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At age fifteen, Catherine's life is about to change. Her mother has just died and Catherine can't stand the thought of being sent to live with her aunt in Boston. She longs for a life of adventure.
After she discovers her father's secret life as captain of the pirate ship Reprisal, her only thoughts are to join him on the high seas. Catherine imagines a life of sailing the blue waters of the Caribbean, the wind whipping at her back. She's heard tales of bloodshed and brutality but her father's ship would never be like that.
Catherine convinces her father to let her join him, disguised as a boy. But once the Reprisal sets sail, she finds life aboard a pirate ship is not for the faint of heart. If her secret is uncovered, punishment will be swift and brutal.
An Interview with Eve Bunting
Author Eve Bunting (EB, below) talks with the editors of Sleeping Bear Press (SBP) about her experience writing The Pirate Captain's Daughter.
SBP: What made you decide to write a book about pirates?
EB: I've been interested in pirates ever since I was a little girl in Ireland and my father read Treasure Island to me. Sitting by a turf fire in our kitchen, rain falling outside, it was wonderful to picture the Caribbean, the sunshine, the trade winds... and the pirates.
I have always read books about pirates. I cherish my copy of Treasure Island with wonderful art by N.C. Wyeth. To me it not only evokes the days of the pirates but the days I spent listening to it and to my father's voice.
SBP: What research did you do for the book?
EB: When the thought came to me to write my very own pirate book I didn't have to look far past my imagination for facts. I have a library built up over the years by my family, who know of my fascination with Blackbeard and Captain Kidd and of course Grace O'Malley, the Irish pirate queen.
SBP: What inspired you to write this particular story?
EB: Perhaps it was Grace O'Malley who really inspired my story, since she set sail with her seafaring father when she was just a young girl and her bravery and skill are renowned. She even at one time went to call on Queen Elizabeth I and was well received.
There were other women who became pirates by the same ruse. Anne Bonny and Mary Reade were two of them. They dressed, fought, and swore like men. Once they even served, well disguised, on the same pirate ship. When they were captured they were sentenced together in Port Royal, Jamaica, and were both reprieved.
SBP: How did you create the character of Catherine?
EB: Because I write books for young people, my protagonist came full-blown as a teenager who "had always wanted to be a pirate." Catherine chopped off her hair, wore men's clothing and managed for quite a while to disguise her true sex so she could be part of her father's crew.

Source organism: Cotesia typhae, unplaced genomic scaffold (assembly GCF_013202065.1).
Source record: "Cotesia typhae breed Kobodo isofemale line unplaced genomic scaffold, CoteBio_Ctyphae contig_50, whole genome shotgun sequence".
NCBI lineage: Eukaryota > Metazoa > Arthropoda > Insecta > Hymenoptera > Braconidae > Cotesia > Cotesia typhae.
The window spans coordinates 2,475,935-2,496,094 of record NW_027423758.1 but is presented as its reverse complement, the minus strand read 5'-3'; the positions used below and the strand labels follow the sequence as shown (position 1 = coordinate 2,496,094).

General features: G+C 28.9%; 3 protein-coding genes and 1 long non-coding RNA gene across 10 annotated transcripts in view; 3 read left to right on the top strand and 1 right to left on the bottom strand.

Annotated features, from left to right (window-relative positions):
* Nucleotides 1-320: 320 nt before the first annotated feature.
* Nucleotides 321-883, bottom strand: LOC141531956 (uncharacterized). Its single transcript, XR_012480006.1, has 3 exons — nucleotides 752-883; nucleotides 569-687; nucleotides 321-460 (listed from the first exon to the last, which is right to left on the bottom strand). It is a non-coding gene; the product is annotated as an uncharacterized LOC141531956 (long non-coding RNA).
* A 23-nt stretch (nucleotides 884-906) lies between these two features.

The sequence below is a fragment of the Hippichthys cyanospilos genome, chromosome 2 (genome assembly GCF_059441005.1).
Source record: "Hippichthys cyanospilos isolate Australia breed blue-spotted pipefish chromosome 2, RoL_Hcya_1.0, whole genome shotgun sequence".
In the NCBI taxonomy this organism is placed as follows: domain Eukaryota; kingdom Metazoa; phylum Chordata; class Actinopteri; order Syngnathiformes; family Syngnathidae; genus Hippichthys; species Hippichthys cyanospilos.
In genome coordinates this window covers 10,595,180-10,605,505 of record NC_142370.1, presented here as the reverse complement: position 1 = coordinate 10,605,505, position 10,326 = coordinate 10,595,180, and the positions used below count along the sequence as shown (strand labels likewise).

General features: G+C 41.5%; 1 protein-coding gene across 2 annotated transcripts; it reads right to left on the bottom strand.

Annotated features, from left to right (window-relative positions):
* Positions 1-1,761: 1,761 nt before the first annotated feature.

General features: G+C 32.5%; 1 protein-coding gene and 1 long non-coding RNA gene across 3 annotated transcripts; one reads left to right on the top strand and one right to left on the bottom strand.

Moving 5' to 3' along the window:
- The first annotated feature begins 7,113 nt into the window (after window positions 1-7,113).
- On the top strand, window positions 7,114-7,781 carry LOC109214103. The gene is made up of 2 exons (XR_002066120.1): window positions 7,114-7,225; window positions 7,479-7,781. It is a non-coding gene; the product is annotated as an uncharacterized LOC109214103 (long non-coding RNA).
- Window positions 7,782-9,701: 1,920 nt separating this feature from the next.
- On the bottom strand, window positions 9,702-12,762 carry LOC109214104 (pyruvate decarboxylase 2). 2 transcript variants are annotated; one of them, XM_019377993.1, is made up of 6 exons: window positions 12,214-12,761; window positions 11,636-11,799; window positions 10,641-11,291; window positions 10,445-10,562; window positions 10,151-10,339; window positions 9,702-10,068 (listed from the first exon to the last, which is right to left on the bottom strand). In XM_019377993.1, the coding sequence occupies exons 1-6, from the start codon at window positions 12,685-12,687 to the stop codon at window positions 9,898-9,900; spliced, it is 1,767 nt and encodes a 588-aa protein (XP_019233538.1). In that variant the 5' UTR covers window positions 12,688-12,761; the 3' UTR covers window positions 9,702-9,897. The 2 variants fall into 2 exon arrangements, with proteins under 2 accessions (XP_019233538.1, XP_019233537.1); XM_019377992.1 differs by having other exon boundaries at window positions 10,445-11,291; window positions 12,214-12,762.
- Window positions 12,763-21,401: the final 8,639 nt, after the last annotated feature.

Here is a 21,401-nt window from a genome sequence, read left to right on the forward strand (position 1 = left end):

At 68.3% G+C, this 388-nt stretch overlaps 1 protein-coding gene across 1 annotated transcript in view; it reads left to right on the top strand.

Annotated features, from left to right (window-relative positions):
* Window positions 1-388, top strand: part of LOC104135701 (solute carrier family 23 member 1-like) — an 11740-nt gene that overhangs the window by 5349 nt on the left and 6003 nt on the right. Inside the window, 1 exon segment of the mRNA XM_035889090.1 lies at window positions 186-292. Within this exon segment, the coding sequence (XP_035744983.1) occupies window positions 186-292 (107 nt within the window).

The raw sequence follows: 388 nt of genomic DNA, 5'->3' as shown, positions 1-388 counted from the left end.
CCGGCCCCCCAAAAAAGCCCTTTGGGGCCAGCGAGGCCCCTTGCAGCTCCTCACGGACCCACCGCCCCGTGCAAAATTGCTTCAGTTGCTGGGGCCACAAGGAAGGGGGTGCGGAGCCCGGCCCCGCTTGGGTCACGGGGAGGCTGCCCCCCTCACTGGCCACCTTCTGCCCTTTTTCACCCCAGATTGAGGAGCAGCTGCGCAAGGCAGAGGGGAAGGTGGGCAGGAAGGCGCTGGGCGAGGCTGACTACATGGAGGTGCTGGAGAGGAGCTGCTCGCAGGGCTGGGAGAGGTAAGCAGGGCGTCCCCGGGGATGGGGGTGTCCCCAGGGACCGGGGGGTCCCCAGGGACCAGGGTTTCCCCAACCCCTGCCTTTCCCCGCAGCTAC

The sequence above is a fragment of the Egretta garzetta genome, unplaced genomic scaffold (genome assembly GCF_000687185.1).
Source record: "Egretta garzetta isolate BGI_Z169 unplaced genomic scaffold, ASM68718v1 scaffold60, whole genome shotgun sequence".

I had to do supplementary research of course when I began the book, so I haunted the Pasadena [California] public libraries. They know me well there and if I'm checking out a lot of pirate books they'll politely inquire, "Doing a pirate book next, Mrs. Bunting?" They are my friends and will gather books for me from all the branch libraries in town and beyond. I use the Internet also but I do not entirely trust what I read and I find it helpful only when it puts me on track of some fact I may have already missed.
SBP: Can you tell your readers more about the pirate language?
EB: I had fun with the pirate dialogue which, on close examination, probably has a lot of the Irish in it. Many of the pirates were Irish, or English, so I think it all fit together. When I reread my final manuscript I smiled to recognize that some of the words coming out of the pirates' mouths had come out of my father's, "back in the day." If my father filled a glass of water too full and it sloshed on the tablecloth he'd mutter "It was lippin' laggin'," meaning full to the top. Then he might conclude with a hearty "Dogblast!" He certainly would have been surprised if he'd heard a pirate on the Reprisal speaking the way he did.
SBP: Are there modern-day pirates?
EB: Unfortunately there are still pirates today plying their trade. They troll the sea and plunder ships, usually cargo vessels and tankers carrying oil. Most of the "hot spots" are off the coast of Somalia in the Indian Ocean. Instead of cannons or cutlasses they carry machine guns and automatic rifles. Instead of sails they use motorboats or fishing craft fitted with powerful engines. There is not much gold or many jewels being carried in today's cargo vessels but the pirates will steal whatever they can find--computers, laptops, cell phones, iPods, clothing. In 2005 two heavily armed pirate boats even attacked a cruise ship and tried unsuccessfully to board it. AARG!
"Bad cess to them!" my father would have said.
SBP: Did you enjoy writing The Pirate Captain's Daughter?
EB: I so much enjoyed writing this novel. I loved Catherine and William and did not want to let go of them. But all good things must come to an end.
When I do write another pirate story I will have a new book to aid me in my research.
I will have The Pirate Captain's Daughter.
Download this interview with suggested discussion topics. [PDF]
Download the first two chapters of The Pirate Captain's Daughter. [PDF]
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